Other notable developments in the evolution of a pinnate form. Similair to pinnate leaves in plants as below.leavesThe pinnate body of species of gtw that evolved it offered not only more surface area compared to volume, but also the use of the pinnate leaves to be used for paddles, legs or allow the delicate extensions of their body used for photosynthesis to be curled up and taken out of harms way should predation disturbance threaten them.
A few species have also reinforced their chitin outer tube and created pockets for their pinnate leaves to be withdrawn into in the case of predation.

This is all for now.
I may add more to this at a later date.



28 Jan

slut roses

Plants are weird. They have to do everything animals do, except they can’t move around.
Could you imagine if people started reproducing using flowers instead of sex? That would be weird.
Club X would start selling blow-up hummingbirds, 13 year olds getting off to gardening magazines and apiarists would all become pimps.

Green Tube Worms

7 Jan

For those of you that aren’t aware, Kingdom Plantea don’t have the entire autotroph niche completely pinned down. I know, right. Shock horror!
There is a place, a far away place where few people have ever set foot. In fact, somewhere where noone has ever set foot. Deep in the briney… deep. There are worms, with the power of bacteria deep inside its trophosome that give it the amazing power of autotrophy!

Giant Tube Worms
So there is a critter out there that is in with a shot at giving the plants a run for their money. What if they could?

Green Tube Worm

Frankly the chances of this happening are next to none.

There are a couple Symbiosis as close as the symbiosis between the tube worms and the bacteria often mean that at least one of the organisms involved cannot survive. In this case it would be the worms that wouldn’t be able to survive. Their biology is intrinsically linked with that of their bacterial symbionts. In fact, the larval form of these worms won’t reach maturity until they are infected with the bacterial symbiont. During their maturity, they also lose their stomachs as well as a few other major organs.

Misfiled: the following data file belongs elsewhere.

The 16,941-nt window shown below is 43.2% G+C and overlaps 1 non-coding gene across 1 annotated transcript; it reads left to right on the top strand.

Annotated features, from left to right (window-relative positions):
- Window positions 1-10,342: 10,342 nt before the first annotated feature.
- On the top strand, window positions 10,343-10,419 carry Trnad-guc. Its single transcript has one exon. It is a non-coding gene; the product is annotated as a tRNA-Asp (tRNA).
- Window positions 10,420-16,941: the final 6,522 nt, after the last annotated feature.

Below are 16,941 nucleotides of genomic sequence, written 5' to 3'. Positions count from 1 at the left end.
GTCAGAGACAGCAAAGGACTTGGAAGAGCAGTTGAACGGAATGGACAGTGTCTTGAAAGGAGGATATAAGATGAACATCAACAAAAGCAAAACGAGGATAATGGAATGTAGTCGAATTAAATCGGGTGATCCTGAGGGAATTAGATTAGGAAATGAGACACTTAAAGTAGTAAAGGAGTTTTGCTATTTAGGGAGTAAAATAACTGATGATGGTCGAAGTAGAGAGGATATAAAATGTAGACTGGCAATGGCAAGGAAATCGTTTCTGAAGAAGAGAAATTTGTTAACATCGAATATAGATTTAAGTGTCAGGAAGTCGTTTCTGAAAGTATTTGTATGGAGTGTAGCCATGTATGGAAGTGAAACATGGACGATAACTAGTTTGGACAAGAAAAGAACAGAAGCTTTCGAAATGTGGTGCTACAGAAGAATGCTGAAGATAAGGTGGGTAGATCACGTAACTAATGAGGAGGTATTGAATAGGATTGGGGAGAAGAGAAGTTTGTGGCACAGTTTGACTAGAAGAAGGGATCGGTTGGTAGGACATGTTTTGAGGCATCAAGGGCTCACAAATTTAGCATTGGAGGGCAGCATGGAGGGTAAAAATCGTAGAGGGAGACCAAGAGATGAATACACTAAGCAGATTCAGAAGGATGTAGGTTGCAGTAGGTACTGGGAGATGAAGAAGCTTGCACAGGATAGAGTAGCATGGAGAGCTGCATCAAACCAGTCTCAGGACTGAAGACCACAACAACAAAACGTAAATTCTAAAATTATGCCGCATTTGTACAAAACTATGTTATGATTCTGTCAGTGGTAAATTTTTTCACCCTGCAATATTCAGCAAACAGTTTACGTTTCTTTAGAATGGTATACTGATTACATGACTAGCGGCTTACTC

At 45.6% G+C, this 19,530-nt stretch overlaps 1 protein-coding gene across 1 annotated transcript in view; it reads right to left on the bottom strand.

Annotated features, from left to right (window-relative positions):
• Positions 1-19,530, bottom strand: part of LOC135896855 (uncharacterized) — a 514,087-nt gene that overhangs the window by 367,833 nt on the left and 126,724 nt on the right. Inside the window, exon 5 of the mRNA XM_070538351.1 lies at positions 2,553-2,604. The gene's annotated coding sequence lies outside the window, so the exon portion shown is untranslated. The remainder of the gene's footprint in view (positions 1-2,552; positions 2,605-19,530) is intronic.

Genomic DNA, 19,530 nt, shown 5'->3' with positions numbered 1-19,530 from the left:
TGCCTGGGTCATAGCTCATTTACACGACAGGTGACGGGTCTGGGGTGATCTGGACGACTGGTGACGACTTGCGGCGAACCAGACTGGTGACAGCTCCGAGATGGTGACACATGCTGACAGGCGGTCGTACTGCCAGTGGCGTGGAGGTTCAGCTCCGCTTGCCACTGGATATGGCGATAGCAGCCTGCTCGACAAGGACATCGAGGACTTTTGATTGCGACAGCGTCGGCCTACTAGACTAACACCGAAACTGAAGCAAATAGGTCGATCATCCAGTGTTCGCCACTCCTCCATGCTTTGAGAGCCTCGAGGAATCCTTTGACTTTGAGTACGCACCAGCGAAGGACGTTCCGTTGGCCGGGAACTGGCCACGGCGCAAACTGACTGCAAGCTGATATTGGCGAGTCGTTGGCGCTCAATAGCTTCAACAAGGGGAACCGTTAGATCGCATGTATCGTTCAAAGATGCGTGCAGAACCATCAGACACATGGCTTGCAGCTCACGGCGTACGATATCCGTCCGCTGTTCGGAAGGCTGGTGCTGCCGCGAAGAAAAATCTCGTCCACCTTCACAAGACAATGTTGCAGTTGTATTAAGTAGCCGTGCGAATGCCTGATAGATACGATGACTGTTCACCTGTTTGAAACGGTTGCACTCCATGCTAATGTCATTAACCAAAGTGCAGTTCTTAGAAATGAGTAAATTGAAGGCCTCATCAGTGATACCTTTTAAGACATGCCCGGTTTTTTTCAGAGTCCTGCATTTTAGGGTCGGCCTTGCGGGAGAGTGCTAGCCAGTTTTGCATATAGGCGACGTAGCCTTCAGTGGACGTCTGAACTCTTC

And because they live on mid-ocean ridges. So you’d need quite a significant event to get any of these worms or their larva anywhere near a sea shallow enough to be suitable for these out of place little squirmy dudes. And if they did get there, they probably wouldn’t be able to deal with the mild temperatures, the relaxed pressure and amiable ocean chemistry.

So what basically, if we wanted them to come to the surface and give the plants a run for their money, we’d need to hand them over to a team of mad scientists with too much time on their hands.
If anyone knows anyone like that, can you put them on to it?

Oh also, look these little critters up if you found the idea of photosynthetic animals rather cool. These are fair dinkum too.

Elysia chlorotica


oh and the sequel to this post can be found here


2 Jan

I dedicate this post to an awesome friend, whose name starts with “B” and rhymes with “Power of Attorney”
Not much else to say.
Oh and my favourite new place name is “Scorpion Bight” on the south coast of Western Australia.
Hope you all had a good new year!



8 Dec

Call a garderner! Tell him to bring a paleontologist!

Dedicated to a very awesome minion of a certain greek philosopher.
Been a lot of travellers of time and space recently. A couple from the 50’s and a Steampunk Ambulance.
Bought Diego’s Umbrellas new abum today. Big fan of their last album, but the juries still out on my opinion of Double Panther.

Had a good conversation about common names at work today. How they are utterly stupid.
They make stupid people assume. Stupid people don’t need any help being stupid.
Eucalyptus grandis, for example, has the common name “Flooded Gum”. Now when you’re trying to sell plants at a time like this with water shortage, drought and climate change, anyone one that knows nothing about plants isn’t going to buy it just because of the stupid name.
That and idiots who won’t buy “Smooth Barked Angophora” because they “want a gum tree” is frustrating to no end as well.
Anyway, you’re all just here for the pictures, so I’ll stop there.

Thank You For Your Thyme

Drink Cactus Juice!

25 Nov
Drink Cactus Juice

WARNING: may cause hallucination and hilarity

I do apologize, as this is a blatant “Avatar: The Last Airbender” reference.
For those of you not priviledged enough to have seen it, here is some youtubeducation: http://www.youtube.com/watch?v=oi-LOzzzui4
Don’t get used to me posting this often either all you out there in the ether, I just have nothing better to do with my time at the moment.
Thank You For Your Thyme!

%d bloggers like this: